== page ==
This summer, I was quite fortunate to work on the scikit-learn project with my mentors Jacob Schreiber and Raghav RV as part of the Google Summer of Code Program. I worked on various features for the tree module, and I'd like to take a moment now that the program is over to summarize what I've done, recall the many things learned over a plethora of successes and failures, and talk about future work to be done in the space.

Listing of Work Completed

So, what did I even do during the summer? A summary listing of my contributions is below.

Throughout the summer, I...

all between April 22nd to August 10th, when this post was first written.

Technical Skills Developed

Cython

Since much of the tree module is written in Cython, it was naturally important for me to acquire a good understanding of the language, how it works, and its various idiosyncrasies. I had never used any C-flavored languages before Cython, so it took a bit of time to get used to the slightly different style of development and concepts like manual handling of pointers, freeing memory, the lack of IndexErrors when dealing with arrays of pointers, etc. Looking back, I'm happy that I got the chance to work with the language, and I think it'll prove useful in the future for both future contributions and for my own projects and research.

Decision Trees

To effectively contribute to the tree module, I had to know the ins and outs of decision trees. This includes both theoretical underpinnings, as well as scikit-learn's own personal implementation. There were a few sources that were quite helpful for developing this knowledge, mainly Leo Breiman's Classification and Regression Trees [1] for the theoretical side and Chapter 5 Gilles Louppe's PhD thesis Understanding Random Forests [2] for learning more about scikit-learn's implementation.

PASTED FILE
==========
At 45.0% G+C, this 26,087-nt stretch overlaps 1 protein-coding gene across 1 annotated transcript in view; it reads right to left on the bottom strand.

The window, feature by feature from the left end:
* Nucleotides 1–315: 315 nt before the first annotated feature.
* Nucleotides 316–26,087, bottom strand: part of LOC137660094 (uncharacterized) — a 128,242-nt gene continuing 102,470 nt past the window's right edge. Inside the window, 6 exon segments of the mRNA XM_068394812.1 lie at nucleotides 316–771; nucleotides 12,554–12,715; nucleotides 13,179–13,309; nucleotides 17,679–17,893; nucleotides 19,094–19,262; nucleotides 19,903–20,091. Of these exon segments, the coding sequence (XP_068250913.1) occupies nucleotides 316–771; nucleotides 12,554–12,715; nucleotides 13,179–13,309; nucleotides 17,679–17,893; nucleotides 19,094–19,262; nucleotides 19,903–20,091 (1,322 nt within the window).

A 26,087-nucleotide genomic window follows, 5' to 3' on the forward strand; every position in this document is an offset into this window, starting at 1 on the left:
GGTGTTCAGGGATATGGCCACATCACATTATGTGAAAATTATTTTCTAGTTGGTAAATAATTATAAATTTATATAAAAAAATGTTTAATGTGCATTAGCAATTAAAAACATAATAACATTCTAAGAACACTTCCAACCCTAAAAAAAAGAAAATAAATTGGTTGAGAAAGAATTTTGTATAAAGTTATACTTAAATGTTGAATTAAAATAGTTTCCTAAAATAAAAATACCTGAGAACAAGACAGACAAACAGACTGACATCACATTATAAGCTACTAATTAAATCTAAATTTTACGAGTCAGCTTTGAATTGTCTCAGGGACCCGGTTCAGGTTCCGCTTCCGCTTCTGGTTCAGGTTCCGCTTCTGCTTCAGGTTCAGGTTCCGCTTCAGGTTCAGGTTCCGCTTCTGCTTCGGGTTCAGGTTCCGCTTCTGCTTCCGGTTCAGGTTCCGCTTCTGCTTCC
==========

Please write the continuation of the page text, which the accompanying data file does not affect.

Lessons Learned

While I learned about useful tools like Cython and machine learning in general, I also gained some more general advice that I will be sure to carry on into the future.

Never assume something is easy

When writing my proposal, my mentors and I assumed that implementing MAE would be a straightforward affair. Indeed, writing the first version was quite simple. However, making it efficient required much more. As a result, we spent far more time on the MAE criterion than initially planned, which limited the amount of time I had to work on other things originally outlined in the proposal.
Thus, it's important to be flexible and be willing to change your work priorities when obstacles come up.

Always ask for help if you need it

I was lucky to have easy access to my mentors through a Google Hangouts conversation, and thus we frequently talked about the various algorithmic tricks we were thinking about for MAE and other aspects of the code. Additionally, we had several video calls to discuss anything that was hard to convey by internet message. My progress was catalyzed immensely by their constant availability, and I'm extremely happy that I asked for help whenever I needed it.

Future Work to be Done

There is a plethora of future work to be done on the tree module, which has been distended to and has become a bit overgrown. There's a high start-up cost to initially contributing to this module, as it's quite complex (seeing as the code is spread across multiple files) and a substantial amount is written in Cython, which takes some getting used to. There are two main goals for contributions to make in the future (which I've begun to work on already):

  • Optimize MAE for large datasets, as it's still quite slow
  • Add post-pruning to decision trees

Participating in Google Summer of Code has brought me closer to the group of amazing developers and people that is the scikit-learn community. I look forward to working on the issues above and contributing to scikit-learn with code and reviews for years to come, and I couldn't be more satisfied with the experience.

References
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[1] Breiman, Leo. Classification and Regression Trees. Belmont, CA: Wadsworth International Group, 1984. Print.

[2] Louppe, Gilles. "Understanding random forests: From theory to practice." arXiv preprint arXiv:1407.7502 (2014).

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